One of the most interesting features in de Chirico's art is the unmistakable and heavy sense of gloom
. Although the actual images he painted were innocuous
-seeming scenes of piazza
s and tower
s, all bearing that mediterranean flavour - there is always an undeniable disconcerting aura
The first de Chirico painting that sucked me into its shrouded and odd silence was 'Mystery and Melancholy of a Street'. Its flat format showing two buildings, an area in shade and child playing with a hoop seem mundane and immature. However instantly, one can feel the overpowering silence. The lack of form through modelling, and the stark bright noontime yellow of the piazza really does emanate mystery.
This oddity in the picture at first appears unfounded, baffling. There is something disturbing in de Chirico's art which at first is hard to pin down but the - a keen artist eye will trace it. Many of his metaphysical paintings show two planes of perspective. The eye is used to seeing pictures with mathematically calculated perspectives with one vanishing point to which all edges are distorted. De Chirico, however, deliberately takes away what the eye has become used to viewing, then given the painting two separate vanishing points, so that although the iconography makes it seem like one picture, the eye instructs the mind that it is actually two.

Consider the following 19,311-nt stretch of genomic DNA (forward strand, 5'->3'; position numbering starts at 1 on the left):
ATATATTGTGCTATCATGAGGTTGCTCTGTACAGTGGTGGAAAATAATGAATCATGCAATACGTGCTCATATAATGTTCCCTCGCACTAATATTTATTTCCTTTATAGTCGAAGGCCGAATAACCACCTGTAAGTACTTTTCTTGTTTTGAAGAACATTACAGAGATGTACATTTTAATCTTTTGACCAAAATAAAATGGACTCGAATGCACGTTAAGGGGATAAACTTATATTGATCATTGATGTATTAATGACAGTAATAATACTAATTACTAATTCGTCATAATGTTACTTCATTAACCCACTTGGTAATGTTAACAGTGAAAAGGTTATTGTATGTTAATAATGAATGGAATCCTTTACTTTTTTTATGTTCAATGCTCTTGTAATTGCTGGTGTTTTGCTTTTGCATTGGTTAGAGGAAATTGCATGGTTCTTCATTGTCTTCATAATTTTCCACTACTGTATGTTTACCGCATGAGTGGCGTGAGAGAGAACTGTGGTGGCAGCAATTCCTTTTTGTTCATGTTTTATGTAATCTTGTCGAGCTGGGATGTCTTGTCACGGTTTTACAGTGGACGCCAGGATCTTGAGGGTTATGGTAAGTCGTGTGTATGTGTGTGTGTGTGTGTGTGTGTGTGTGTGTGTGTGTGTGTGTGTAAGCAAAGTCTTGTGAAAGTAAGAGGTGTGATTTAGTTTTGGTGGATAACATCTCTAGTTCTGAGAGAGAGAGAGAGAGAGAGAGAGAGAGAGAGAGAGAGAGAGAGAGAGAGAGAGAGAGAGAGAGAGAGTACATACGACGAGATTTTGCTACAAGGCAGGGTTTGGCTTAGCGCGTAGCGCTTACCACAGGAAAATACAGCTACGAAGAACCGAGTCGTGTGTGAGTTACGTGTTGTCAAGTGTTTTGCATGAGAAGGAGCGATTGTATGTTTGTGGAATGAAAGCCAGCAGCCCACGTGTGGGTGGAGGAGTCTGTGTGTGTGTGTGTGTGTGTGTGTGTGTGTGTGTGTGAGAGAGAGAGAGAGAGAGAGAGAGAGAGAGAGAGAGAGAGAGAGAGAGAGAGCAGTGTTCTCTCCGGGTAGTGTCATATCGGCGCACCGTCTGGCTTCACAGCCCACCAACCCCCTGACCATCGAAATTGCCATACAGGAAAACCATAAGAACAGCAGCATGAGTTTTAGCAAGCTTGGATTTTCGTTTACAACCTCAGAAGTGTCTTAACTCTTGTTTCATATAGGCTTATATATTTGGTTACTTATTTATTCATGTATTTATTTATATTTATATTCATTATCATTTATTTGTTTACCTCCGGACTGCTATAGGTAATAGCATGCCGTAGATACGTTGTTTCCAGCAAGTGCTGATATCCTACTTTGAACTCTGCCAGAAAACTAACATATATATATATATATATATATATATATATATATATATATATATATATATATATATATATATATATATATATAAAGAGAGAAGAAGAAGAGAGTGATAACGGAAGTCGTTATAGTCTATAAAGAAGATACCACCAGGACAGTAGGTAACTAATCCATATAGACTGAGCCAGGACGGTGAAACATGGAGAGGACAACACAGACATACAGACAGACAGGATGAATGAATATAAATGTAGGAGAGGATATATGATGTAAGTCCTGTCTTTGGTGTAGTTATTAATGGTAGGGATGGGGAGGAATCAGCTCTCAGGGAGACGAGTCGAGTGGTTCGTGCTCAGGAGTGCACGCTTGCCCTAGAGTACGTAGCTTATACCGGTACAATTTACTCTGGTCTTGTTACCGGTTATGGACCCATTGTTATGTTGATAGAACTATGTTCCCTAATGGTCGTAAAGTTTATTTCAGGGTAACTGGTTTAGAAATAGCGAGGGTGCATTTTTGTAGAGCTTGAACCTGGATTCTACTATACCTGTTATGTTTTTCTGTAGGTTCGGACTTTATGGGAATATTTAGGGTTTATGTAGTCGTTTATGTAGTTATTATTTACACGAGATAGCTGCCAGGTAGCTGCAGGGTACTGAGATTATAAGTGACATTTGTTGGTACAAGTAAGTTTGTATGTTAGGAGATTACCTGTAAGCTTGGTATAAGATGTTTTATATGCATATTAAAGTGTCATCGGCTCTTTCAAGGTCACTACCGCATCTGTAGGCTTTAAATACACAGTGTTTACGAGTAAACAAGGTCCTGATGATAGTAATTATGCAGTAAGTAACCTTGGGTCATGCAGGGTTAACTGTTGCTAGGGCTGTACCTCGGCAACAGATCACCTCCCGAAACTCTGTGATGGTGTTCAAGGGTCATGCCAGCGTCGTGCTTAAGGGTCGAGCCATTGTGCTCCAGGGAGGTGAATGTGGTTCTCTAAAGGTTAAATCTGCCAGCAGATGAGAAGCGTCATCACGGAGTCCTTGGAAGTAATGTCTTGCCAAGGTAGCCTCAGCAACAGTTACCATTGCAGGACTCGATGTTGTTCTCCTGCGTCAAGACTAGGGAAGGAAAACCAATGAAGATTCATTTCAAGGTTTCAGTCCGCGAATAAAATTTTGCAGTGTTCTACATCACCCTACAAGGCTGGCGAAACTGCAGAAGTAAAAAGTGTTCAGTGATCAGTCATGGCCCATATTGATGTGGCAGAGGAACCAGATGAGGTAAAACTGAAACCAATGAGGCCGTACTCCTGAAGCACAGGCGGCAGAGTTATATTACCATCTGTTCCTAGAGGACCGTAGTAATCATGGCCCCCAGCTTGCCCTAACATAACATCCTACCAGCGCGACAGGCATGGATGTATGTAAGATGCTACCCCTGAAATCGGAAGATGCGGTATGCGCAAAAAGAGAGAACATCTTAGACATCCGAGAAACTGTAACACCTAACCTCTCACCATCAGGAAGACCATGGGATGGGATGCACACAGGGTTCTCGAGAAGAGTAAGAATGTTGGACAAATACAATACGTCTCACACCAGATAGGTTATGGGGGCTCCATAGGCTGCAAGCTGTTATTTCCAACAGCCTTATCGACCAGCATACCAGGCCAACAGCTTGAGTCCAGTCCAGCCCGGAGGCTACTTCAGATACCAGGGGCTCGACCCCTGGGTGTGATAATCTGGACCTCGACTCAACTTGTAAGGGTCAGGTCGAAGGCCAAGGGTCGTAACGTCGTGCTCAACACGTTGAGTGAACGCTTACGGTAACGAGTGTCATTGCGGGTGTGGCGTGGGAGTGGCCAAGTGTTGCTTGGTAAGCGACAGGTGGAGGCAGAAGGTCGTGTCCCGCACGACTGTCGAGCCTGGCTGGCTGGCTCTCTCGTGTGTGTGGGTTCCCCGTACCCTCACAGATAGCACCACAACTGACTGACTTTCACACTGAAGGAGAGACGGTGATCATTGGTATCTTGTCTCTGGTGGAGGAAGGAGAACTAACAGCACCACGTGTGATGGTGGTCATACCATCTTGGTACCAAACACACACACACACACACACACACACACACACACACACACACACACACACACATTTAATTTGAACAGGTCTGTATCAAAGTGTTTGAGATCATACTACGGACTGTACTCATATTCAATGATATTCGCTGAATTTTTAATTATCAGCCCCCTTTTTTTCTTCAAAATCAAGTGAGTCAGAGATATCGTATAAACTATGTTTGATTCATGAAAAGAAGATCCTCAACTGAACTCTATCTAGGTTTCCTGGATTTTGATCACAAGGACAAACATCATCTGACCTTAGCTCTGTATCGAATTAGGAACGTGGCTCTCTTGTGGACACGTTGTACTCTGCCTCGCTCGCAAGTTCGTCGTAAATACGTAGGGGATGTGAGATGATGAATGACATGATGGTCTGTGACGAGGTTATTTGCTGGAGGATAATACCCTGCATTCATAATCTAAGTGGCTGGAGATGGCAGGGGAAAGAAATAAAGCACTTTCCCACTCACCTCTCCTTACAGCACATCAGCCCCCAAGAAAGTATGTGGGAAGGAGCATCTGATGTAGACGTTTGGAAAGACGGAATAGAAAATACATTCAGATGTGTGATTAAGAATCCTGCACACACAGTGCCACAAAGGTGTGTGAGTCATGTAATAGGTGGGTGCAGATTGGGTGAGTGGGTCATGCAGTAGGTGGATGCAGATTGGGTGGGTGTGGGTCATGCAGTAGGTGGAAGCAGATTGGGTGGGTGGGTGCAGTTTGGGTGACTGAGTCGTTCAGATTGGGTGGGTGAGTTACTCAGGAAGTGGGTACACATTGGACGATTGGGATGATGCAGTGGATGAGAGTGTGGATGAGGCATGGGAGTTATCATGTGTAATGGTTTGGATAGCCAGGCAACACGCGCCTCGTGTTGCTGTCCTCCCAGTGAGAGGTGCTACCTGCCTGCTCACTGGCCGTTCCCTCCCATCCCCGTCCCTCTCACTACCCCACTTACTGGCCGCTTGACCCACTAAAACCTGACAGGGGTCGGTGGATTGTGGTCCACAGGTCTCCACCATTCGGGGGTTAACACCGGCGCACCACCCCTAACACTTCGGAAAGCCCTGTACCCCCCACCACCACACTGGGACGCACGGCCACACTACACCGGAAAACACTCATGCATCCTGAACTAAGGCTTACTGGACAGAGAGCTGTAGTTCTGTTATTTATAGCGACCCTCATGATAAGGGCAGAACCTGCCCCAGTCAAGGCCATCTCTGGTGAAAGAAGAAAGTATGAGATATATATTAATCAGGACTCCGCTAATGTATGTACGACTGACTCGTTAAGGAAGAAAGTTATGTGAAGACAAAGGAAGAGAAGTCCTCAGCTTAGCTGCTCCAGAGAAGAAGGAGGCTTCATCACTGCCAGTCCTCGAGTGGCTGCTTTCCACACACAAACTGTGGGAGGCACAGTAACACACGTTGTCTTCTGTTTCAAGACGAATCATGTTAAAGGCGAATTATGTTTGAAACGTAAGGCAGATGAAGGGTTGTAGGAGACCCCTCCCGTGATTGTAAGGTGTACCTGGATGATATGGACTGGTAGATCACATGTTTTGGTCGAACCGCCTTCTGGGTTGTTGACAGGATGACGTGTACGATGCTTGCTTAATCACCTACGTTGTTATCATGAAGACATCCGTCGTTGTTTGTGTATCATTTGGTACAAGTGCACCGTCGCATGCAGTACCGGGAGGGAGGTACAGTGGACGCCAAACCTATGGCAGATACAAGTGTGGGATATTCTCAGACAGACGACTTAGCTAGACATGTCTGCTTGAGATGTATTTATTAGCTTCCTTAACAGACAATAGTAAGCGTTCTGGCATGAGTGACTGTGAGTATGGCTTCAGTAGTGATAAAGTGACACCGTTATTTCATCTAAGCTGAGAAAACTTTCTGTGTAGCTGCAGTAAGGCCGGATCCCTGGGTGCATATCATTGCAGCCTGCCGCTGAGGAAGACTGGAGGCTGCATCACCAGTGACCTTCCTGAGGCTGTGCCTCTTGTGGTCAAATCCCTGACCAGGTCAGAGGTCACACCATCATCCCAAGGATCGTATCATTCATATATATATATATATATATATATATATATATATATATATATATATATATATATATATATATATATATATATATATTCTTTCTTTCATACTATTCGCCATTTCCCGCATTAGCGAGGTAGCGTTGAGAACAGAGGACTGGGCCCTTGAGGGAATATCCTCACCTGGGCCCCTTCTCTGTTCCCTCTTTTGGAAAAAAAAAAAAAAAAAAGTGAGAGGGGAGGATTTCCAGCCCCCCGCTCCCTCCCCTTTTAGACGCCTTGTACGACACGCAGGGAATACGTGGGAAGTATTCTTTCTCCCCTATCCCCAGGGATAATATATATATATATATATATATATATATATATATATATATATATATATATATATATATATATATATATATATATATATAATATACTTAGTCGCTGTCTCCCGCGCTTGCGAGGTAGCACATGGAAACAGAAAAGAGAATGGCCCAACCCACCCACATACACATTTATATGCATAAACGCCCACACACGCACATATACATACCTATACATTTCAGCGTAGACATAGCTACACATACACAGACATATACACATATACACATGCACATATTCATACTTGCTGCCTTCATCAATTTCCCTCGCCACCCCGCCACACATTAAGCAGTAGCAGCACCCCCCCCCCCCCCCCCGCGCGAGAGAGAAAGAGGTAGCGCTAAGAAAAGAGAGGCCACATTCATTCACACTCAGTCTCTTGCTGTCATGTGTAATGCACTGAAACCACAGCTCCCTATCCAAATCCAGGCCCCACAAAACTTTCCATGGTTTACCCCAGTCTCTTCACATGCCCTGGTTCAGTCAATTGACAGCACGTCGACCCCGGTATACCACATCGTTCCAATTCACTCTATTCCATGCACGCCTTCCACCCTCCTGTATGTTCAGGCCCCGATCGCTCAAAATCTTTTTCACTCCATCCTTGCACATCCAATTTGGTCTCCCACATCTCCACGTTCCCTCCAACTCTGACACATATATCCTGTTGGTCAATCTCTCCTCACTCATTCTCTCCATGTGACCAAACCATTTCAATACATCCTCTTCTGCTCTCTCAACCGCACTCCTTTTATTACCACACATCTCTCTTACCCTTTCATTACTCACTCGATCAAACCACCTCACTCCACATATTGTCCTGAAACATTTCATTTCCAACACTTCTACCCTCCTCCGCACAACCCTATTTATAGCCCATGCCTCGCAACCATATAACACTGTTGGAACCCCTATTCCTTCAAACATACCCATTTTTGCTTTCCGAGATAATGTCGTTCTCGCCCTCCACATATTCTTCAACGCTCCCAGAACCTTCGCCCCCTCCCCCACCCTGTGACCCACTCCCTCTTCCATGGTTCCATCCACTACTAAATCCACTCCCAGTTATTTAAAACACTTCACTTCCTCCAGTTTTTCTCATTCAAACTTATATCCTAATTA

Few artists, IMHO, are as striking as de Chirico in setting a mood - except maybe for Balthus, but that would be a whole other node.